String Bets: String Bets are strictly prohibited. A string bet is when a player moves their chips into the center of the table in two or more moves. All bets must be placed in a single movement. Another type of string bet is when a player says "Call", then pauses before following it with "And I Raise". This is prohibited as some players may re-act to the Call, giving the bettor added incite into the advantage of raising. If this occurs, the Call will stand but the Raise will not be allowed.
Cheating: Absolutely, positively, DO NOT CHEAT in a Colorado home poker game. Not only is it dishonest and ruins the pleasure and integrity of the game, it will get the cheater thrown out faster than he can say "I Fold!"
If you notice another player cheating, your actions should depend upon the circumstance. If you are new this particular Colorado home poker game, keep your mouth shut and get out of the game asap. If you don't know the other players, don't take for granted that the entire group isn't in on it together, targeting you. It can happen. If you know the home poker game and some or all of the people in it, be sure you have undeniable proof before you toss an accusation. A cheater will deny it till his last breath, and with no proof he may still get away with it.
Colorado Home Poker - Texas Hold'Em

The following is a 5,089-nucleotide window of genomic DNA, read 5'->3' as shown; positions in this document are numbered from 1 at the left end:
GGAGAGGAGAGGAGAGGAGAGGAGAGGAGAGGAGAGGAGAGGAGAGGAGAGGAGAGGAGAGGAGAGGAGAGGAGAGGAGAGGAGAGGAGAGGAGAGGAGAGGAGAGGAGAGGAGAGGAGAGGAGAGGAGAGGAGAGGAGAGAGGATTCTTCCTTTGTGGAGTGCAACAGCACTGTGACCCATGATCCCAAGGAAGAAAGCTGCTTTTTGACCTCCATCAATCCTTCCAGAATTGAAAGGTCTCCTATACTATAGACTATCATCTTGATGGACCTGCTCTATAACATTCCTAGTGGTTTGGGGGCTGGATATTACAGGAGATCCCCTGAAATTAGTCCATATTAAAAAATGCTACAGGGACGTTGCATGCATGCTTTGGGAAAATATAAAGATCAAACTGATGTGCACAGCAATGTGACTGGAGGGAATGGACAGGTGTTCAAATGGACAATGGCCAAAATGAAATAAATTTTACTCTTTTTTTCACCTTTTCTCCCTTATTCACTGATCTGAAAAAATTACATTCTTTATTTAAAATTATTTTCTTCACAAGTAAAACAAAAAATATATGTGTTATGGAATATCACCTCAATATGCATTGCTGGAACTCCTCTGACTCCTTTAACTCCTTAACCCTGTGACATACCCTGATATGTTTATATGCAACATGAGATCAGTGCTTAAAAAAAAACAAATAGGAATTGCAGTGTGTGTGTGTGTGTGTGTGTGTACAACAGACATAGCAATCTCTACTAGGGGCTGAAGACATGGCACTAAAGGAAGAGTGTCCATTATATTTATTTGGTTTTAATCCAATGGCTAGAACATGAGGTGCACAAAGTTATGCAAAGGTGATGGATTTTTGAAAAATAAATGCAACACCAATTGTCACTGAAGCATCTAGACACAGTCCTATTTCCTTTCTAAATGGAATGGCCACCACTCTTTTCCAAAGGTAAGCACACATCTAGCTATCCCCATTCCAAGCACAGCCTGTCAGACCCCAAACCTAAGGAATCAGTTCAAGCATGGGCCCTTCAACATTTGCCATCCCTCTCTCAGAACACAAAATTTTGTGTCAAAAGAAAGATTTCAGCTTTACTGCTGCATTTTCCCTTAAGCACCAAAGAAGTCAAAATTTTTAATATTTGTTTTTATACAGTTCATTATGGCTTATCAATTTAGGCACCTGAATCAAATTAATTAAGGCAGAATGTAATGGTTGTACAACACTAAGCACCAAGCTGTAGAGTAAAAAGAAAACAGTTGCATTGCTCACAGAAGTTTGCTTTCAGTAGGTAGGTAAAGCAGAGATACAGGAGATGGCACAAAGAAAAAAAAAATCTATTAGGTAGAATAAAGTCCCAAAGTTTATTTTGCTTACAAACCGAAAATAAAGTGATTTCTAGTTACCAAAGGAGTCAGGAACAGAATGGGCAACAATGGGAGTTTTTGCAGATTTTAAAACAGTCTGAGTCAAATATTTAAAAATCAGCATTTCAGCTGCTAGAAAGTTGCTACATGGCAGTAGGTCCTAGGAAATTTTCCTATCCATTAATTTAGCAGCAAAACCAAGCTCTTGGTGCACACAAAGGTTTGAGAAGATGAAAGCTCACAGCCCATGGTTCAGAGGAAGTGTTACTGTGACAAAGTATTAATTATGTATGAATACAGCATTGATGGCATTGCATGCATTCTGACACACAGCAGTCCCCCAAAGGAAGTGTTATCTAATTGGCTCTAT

With the live broadcasting of some of the worlds largest poker circuit events, such as the WSOP, came the phenomenal popularity of Texas Hold'Em. Because of this, most every Colorado home poker game will involve Texas Hold'Em, usually in No Limit. If you want to join in a Colorado home poker game, you must know the rules of Texas Hold'Em first.
The object of the game is to create the best 5-card poker hand from the 7 cards available by the end of each hand. A player's first 2 cards are dealt to him face down. These are his Hole Cards. Another 5 cards will be placed face-up in the center of the table as the game progresses. These are called 'Community Cards', because every player will use these 5 cards, combined with his Hole cards, to make the best possible 5-card poker hand.
Small Blind: The small blind is equal to the lower stakes (i.e. a $1/$2 game would equal Small Blind of $1). The player left of the Dealer places this bet before any cards are dealt.
Big Blind: The Big Blind is equal to the higher stakes (i.e. a $1/$2 game would equal Big Blind of $2). The player left of the Small Blind bettor places this bet before any cards are dealt.
Two Hole Cards are dealt to each player. Starting with the player left of the Big Blind, the first round of betting begins (Check, Call, Raise, Fold, etc.)
The first 3 community cards are revealed all at once, known as the Flop. This is followed by another round of betting, this time (and every time after) starting with the Small Blind bettor.
The 4th community card is revealed, called the Turn. Another round of betting...
The 5th and final community card is revealed, followed by a final round of betting.
The best 5-card poker hand wins the pot.
|Governed by: Colorado Division of Gaming|